I believe almost everyone goes through a period of not belonging or being talked about for standing out or not fitting in. The person doing the trash talking is not necessarily “hatin” on you but in actuality… “hatin” themselves. One just has to pay them no mind and/or pray for them, that find peace within themselves.

    everyone doesn’t have to be like you(fill in blank) in order to be respected.

  3. Excellent post! I wouldn’t say I had trouble fitting in/trying to look like the other girls. I have always been the one to look different. Even a male friend of mine in high school asked me one day “how come you don’t dress like the other girls?”. Poor me i ddin’t even realize that I dressed different. So long I was covered i was happy. I basically told him “Because I dress the way I want to”, and that was that.

    Even now I won’t dress like the other girls and guess what…it sets me apart from them. I’m the girl w/ the “unique clothes”. And I prefer it that way. I guess it also had to do w/ my up brining, my mother always told me “dare to be different, dare to be a daniel, dare to stand alone”. And that’s what I did. Couldn’t be happier. I set my own pace, my own rules for fashion, and I look good doing it. =D

  4. This is soooo not a black woman’s issue.gosh. black women need to get over themselves. every race, and tribe of this world gets the same amount of hate from their own people. like you stated people are sometimes uncomfortable to see someone else on top. or maybe sometimes its not even always about hate. people are entitled to their own opinions and sometimes may see things that people are completely oblivious to.

  5. First, I commend Brown Sister for opening up intelligent dialogue about issues that affect us of all!

    @NNE…completely states how I feel…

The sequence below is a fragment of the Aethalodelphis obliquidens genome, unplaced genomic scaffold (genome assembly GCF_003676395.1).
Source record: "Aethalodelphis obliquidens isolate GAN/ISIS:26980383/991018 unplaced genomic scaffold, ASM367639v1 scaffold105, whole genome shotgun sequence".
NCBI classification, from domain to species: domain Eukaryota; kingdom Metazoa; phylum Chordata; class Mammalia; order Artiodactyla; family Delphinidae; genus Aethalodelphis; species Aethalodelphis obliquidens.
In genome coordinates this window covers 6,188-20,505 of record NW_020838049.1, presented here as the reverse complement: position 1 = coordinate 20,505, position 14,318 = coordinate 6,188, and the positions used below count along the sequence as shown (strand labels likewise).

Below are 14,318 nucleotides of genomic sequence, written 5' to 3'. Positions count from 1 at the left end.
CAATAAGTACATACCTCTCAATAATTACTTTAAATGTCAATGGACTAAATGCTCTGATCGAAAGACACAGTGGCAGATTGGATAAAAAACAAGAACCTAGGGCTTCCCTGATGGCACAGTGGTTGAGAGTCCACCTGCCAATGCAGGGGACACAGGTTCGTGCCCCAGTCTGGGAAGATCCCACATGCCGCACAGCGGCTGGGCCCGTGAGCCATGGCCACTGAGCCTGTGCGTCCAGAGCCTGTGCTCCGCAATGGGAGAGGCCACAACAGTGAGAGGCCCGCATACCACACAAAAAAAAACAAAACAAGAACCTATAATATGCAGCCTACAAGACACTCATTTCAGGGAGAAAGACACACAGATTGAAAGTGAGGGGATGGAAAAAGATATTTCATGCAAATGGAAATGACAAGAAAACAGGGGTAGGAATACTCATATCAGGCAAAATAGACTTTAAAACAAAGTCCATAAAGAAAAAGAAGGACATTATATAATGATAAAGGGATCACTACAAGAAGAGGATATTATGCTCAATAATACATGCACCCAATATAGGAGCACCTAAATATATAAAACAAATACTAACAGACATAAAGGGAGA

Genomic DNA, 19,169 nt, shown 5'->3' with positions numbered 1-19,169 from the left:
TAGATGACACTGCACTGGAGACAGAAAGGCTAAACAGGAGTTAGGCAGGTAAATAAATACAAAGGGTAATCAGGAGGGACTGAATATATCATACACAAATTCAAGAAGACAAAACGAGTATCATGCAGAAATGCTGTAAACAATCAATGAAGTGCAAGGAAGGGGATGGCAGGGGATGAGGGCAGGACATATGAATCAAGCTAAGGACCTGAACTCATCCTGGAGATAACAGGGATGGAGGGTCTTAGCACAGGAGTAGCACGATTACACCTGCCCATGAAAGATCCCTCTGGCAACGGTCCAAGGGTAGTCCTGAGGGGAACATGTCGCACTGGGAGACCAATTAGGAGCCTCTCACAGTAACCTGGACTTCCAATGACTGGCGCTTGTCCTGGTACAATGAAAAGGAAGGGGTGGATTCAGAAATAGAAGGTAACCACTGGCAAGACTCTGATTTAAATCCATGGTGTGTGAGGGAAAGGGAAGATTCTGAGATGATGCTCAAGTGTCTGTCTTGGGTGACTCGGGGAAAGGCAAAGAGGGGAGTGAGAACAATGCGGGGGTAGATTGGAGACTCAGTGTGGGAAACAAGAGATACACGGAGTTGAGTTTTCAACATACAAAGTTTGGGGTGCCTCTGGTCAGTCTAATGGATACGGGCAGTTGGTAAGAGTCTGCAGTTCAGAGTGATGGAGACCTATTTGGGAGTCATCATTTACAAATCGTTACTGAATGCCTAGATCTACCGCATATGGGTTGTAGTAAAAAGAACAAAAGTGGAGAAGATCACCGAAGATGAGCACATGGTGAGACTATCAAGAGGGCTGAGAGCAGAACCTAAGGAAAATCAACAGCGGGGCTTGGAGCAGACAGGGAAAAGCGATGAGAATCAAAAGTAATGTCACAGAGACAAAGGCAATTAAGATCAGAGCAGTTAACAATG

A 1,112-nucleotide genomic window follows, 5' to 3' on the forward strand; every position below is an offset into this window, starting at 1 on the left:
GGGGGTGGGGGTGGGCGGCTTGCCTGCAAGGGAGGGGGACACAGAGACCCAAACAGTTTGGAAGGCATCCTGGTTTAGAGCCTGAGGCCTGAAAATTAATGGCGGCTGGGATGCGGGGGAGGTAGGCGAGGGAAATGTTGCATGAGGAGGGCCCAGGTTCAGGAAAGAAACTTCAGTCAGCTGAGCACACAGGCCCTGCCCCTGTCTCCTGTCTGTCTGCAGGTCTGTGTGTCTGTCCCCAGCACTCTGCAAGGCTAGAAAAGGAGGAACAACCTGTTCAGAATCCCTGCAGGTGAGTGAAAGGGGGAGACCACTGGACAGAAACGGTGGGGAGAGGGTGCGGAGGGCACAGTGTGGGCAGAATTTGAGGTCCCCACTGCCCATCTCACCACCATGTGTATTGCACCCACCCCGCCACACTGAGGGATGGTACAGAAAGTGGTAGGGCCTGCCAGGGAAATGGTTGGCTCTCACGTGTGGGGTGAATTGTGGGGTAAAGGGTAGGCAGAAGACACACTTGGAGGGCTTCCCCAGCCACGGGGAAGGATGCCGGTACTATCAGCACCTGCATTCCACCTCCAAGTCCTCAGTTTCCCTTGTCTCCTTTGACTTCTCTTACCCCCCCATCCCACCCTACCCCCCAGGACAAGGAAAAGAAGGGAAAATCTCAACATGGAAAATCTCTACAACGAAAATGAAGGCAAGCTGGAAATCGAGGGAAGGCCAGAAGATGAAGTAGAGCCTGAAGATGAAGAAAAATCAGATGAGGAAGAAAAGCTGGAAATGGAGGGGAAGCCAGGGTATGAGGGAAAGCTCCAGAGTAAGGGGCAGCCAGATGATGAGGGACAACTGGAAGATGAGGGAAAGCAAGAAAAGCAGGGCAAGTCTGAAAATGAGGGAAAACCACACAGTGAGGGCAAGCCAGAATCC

BS, keep it flowing…the blogs are affecting how we view and respond to each other…it’s cool to see what celebrities are doing, but so important to tap into our own individual lives and feelings!

  6. Unfortunately for solange I think the hesitancy to embrace her has more to do with her attitude toward media types and her family connection. We all could have done without that viral video of her jumping down the throat of a middle-aged black female reporter for no reason; or the Bey was robbed campaign during Jennifer Hudson’s Academy award win. I think many of us judge people based on looks and actions; Yes there are haters amongst us but, sometimes people should check their own attitude before resorting to the “they hate me “ defense.

  7. @ cakegirl
    that was i believe the golden globes lol just thought id throw that in there

  8. I totally agree that not trying to fit into the what is acceptable mold is the best thing in the world. It prevents you from a lot of insecurity and hopelessness when you realize that no matter how hard you try to fit in, you can’t maintain that for too long. You will burn out. Being different is the best thing that could ever happen to anyone. Being average should be outlawed, which is what we are when we try to fit in. Great article.